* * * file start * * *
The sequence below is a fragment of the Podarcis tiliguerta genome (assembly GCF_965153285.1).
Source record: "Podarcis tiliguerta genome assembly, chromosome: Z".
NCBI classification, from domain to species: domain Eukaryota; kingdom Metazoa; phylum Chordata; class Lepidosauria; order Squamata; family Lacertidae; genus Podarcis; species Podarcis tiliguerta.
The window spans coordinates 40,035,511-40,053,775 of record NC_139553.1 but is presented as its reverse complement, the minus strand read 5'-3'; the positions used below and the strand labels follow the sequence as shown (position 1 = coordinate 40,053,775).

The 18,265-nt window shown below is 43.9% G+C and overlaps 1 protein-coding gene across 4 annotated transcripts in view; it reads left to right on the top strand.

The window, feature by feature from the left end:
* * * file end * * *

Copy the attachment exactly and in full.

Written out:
The sequence below is a fragment of the Podarcis tiliguerta genome (assembly GCF_965153285.1).
Source record: "Podarcis tiliguerta genome assembly, chromosome: Z".
NCBI classification, from domain to species: domain Eukaryota; kingdom Metazoa; phylum Chordata; class Lepidosauria; order Squamata; family Lacertidae; genus Podarcis; species Podarcis tiliguerta.
The window spans coordinates 40,035,511-40,053,775 of record NC_139553.1 but is presented as its reverse complement, the minus strand read 5'-3'; the positions used below and the strand labels follow the sequence as shown (position 1 = coordinate 40,053,775).

The 18,265-nt window shown below is 43.9% G+C and overlaps 1 protein-coding gene across 4 annotated transcripts in view; it reads left to right on the top strand.

The window, feature by feature from the left end: